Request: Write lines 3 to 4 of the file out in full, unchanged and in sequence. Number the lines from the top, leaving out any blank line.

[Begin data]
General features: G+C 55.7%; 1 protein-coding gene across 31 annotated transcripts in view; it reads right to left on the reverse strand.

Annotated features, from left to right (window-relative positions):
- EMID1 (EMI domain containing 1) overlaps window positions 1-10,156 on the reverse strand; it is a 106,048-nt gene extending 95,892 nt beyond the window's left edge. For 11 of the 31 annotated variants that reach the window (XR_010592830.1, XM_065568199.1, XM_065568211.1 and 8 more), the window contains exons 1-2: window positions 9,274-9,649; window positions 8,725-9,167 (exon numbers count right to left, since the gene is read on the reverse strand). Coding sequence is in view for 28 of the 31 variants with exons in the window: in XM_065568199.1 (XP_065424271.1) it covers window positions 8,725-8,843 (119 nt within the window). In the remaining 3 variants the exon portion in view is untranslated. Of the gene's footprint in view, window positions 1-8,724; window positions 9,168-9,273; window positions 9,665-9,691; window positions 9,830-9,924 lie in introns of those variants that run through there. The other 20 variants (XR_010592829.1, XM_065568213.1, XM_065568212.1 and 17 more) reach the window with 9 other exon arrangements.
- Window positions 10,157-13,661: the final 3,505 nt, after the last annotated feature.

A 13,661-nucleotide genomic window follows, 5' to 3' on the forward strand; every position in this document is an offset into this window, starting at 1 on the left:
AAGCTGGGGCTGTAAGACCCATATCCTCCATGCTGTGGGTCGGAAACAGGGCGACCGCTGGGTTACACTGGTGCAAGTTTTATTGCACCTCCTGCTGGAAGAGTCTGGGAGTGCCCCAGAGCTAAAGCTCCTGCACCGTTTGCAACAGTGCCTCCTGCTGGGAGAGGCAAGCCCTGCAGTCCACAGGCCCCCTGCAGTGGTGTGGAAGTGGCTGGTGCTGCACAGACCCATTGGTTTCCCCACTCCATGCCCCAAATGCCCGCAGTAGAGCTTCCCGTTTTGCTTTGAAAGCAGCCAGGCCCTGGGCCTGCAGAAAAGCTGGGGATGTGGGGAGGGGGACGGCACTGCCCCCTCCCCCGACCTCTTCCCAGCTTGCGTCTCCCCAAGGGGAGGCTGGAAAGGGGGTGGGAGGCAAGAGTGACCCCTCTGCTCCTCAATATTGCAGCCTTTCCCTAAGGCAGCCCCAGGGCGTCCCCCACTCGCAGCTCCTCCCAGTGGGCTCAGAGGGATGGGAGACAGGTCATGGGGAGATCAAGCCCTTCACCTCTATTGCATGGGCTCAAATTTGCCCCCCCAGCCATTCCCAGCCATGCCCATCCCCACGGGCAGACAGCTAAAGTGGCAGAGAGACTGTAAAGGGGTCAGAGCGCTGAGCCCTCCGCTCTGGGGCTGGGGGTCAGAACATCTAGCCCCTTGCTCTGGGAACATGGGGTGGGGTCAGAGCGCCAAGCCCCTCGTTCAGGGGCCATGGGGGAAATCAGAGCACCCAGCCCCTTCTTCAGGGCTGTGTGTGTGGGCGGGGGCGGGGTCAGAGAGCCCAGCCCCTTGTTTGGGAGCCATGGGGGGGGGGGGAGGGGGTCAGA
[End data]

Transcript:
- EMID1 (EMI domain containing 1) overlaps window positions 1-10,156 on the reverse strand; it is a 106,048-nt gene extending 95,892 nt beyond the window's left edge. For 11 of the 31 annotated variants that reach the window (XR_010592830.1, XM_065568199.1, XM_065568211.1 and 8 more), the window contains exons 1-2: window positions 9,274-9,649; window positions 8,725-9,167 (exon numbers count right to left, since the gene is read on the reverse strand). Coding sequence is in view for 28 of the 31 variants with exons in the window: in XM_065568199.1 (XP_065424271.1) it covers window positions 8,725-8,843 (119 nt within the window). In the remaining 3 variants the exon portion in view is untranslated. Of the gene's footprint in view, window positions 1-8,724; window positions 9,168-9,273; window positions 9,665-9,691; window positions 9,830-9,924 lie in introns of those variants that run through there. The other 20 variants (XR_010592829.1, XM_065568213.1, XM_065568212.1 and 17 more) reach the window with 9 other exon arrangements.
- Window positions 10,157-13,661: the final 3,505 nt, after the last annotated feature.